Some firsts in Nova Scotia

On my last day in Nova Scotia, I had a few firsts. First, we went out on our friend’s boat, Fiddler’s Green IV, and I caught three mackerel. Or herrings. Or some sort of fish.

Fishing is a strange activity. I’m unclear on how you get good at it. As far as I can tell, you put a line in the water and wait, and eventually a fish may get hooked. So perhaps it’s something that you’re good at if you’re good at waiting. Or putting things in water.

The fish arrived on the line, first one, and then two at once. I hope that my friends don’t think I just believe they appear by magic, but that basically seems to be it – you dangle a line out on the water, and eventually something happens.


And then a frantic dog mauls the fish before you get the chance to throw them back in (are my vegetarian ideals fully compromised now?) and you have fish blood on your shoes. Well, that’s a memento they can’t take away from you.

Until you get rid of your shoes.

My second first was when I got to drive the boat. Or pilot the boat. Or steer it. Or … what is the verb to describe controlling the speed and direction of watercraft?

I take no poop on the poop deck, or some such nautical reference

Like a lot of things I’d never done before, driving a boat isn’t that difficult to do in principle, but I had no idea of the principles. You have a big compass next to the wheel, and if you look down, you can see what bearing you’re on. Mike, the boat’s proprietor (see, once you lose faith in the meaning of words, things go awry pretty damn quickly) would call out a bearing, and I’d have to turn the wheel until the compass got to that bearing, and then I’d have to hold the boat steady.

Of course, there’s a couple of things to remember. First, a boat steers like, well, a boat. It’s no good trying to make sudden swift movements, and if you try to stop steering in a direction just as you get to the bearing you want, things get … overbearing? The boat continues to turn, and then you need to turn the other way to correct back to the bearing you want. If you’re smart, you fix your eye on a point on the horizon and steer towards that, rather than constantly looking down at the compass.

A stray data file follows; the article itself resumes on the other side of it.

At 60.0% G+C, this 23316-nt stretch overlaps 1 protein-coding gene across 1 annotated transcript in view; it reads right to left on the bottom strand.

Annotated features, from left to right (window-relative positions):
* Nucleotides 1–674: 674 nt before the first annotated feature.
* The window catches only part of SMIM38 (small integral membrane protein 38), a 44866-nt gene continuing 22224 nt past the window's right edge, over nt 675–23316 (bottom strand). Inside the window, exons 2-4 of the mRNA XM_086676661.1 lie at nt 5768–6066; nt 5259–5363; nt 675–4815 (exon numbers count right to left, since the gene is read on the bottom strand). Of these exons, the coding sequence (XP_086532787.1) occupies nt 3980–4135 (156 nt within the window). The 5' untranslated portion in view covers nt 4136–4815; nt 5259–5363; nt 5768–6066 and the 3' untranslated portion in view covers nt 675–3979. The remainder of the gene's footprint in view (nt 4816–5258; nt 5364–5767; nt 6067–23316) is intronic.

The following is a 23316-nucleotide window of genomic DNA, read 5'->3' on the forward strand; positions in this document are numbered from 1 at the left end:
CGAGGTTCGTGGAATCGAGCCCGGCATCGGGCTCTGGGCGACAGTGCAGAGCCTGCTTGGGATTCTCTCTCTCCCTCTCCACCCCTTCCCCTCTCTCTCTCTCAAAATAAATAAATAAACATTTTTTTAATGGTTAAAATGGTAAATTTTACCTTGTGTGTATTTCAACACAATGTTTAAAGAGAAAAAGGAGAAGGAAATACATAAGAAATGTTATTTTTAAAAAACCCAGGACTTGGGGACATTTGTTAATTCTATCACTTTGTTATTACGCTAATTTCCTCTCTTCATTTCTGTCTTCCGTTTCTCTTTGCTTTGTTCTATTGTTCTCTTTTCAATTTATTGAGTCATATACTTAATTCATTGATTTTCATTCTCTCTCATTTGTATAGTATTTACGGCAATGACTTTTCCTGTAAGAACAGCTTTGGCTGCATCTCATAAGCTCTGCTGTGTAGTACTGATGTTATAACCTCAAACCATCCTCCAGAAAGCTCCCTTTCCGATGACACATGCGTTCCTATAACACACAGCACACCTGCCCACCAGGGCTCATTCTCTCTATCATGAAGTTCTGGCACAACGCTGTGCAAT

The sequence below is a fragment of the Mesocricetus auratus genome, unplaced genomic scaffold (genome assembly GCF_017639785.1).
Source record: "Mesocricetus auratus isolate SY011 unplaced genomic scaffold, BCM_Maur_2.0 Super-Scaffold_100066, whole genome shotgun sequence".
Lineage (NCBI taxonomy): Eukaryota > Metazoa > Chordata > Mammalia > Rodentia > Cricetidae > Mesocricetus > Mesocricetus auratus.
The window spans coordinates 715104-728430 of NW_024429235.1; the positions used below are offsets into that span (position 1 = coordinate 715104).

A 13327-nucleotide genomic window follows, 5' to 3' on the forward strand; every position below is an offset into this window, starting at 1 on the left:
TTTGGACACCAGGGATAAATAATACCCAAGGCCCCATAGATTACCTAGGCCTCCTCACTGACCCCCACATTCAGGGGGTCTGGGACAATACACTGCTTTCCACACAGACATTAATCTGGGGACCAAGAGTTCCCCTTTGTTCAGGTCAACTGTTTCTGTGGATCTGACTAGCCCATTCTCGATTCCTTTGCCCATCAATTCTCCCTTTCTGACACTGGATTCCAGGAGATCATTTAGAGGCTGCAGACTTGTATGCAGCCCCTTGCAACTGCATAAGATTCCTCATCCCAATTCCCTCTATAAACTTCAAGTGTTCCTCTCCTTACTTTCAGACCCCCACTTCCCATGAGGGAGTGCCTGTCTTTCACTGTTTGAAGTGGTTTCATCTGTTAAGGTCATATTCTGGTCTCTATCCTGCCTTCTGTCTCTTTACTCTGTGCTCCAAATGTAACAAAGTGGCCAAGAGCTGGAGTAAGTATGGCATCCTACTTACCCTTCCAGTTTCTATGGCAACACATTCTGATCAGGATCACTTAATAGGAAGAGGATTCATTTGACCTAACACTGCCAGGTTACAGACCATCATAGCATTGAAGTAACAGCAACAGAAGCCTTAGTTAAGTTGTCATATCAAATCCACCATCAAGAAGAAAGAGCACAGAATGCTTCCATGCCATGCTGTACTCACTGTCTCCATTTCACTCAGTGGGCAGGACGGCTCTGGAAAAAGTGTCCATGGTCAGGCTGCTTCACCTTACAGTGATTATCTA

Secondly, it’s good to remember that all bearings are three digits. They’re given from 0 to … er … some other number (360?) but they all get called out. If you’re on bearing 15, that’s oh-one-five. That’s because if you heard less than three digits, you’d know you hadn’t heard the complete direction from the navigator, and also stops some of the fun and games where you think you’re meant to head on 15 when you should be at 50.

There’s an autopilot as well, and GPS on the boat, but where’s the fun in that?

Actually, it’s not so much the fun, as the fact that when I’m wearing polarised sunglasses, I see nothing from any liquid crystal display. Technology beats technology every time.

We took both girls on the boat, as well as the dog and some friends. La Serpiente Aquatica Negra got to wear her very own life preserver – I think it’s the first time she had a chance to do that. We didn’t sling her in the water so I never found out how well it worked or how good she’s got at swimming. There’s time enough for other firsts later.

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